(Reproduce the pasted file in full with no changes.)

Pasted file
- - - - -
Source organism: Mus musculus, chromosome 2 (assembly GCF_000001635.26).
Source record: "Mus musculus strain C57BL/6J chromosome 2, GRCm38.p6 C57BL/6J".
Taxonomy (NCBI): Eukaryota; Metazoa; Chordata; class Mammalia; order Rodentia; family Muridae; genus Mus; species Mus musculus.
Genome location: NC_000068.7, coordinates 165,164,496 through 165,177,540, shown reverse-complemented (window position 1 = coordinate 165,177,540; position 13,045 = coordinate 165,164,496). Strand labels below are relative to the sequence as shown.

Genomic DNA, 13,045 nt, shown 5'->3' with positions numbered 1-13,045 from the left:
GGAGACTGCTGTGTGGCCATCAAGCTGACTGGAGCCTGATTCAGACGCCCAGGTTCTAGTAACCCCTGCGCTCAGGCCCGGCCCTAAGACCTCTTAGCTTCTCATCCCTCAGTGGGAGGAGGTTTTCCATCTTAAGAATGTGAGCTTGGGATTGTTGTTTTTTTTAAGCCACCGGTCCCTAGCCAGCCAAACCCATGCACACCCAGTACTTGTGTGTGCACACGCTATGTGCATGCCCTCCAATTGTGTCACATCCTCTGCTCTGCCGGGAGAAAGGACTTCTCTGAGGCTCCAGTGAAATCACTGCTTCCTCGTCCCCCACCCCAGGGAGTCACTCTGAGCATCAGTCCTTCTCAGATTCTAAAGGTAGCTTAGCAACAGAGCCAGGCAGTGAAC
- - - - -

Source organism: Mus musculus, chromosome 2 (assembly GCF_000001635.26).
Source record: "Mus musculus strain C57BL/6J chromosome 2, GRCm38.p6 C57BL/6J".
Taxonomy (NCBI): Eukaryota; Metazoa; Chordata; class Mammalia; order Rodentia; family Muridae; genus Mus; species Mus musculus.
Genome location: NC_000068.7, coordinates 165,164,496 through 165,177,540, shown reverse-complemented (window position 1 = coordinate 165,177,540; position 13,045 = coordinate 165,164,496). Strand labels below are relative to the sequence as shown.

Genomic DNA, 13,045 nt, shown 5'->3' with positions numbered 1-13,045 from the left:
GGAGACTGCTGTGTGGCCATCAAGCTGACTGGAGCCTGATTCAGACGCCCAGGTTCTAGTAACCCCTGCGCTCAGGCCCGGCCCTAAGACCTCTTAGCTTCTCATCCCTCAGTGGGAGGAGGTTTTCCATCTTAAGAATGTGAGCTTGGGATTGTTGTTTTTTTTAAGCCACCGGTCCCTAGCCAGCCAAACCCATGCACACCCAGTACTTGTGTGTGCACACGCTATGTGCATGCCCTCCAATTGTGTCACATCCTCTGCTCTGCCGGGAGAAAGGACTTCTCTGAGGCTCCAGTGAAATCACTGCTTCCTCGTCCCCCACCCCAGGGAGTCACTCTGAGCATCAGTCCTTCTCAGATTCTAAAGGTAGCTTAGCAACAGAGCCAGGCAGTGAAC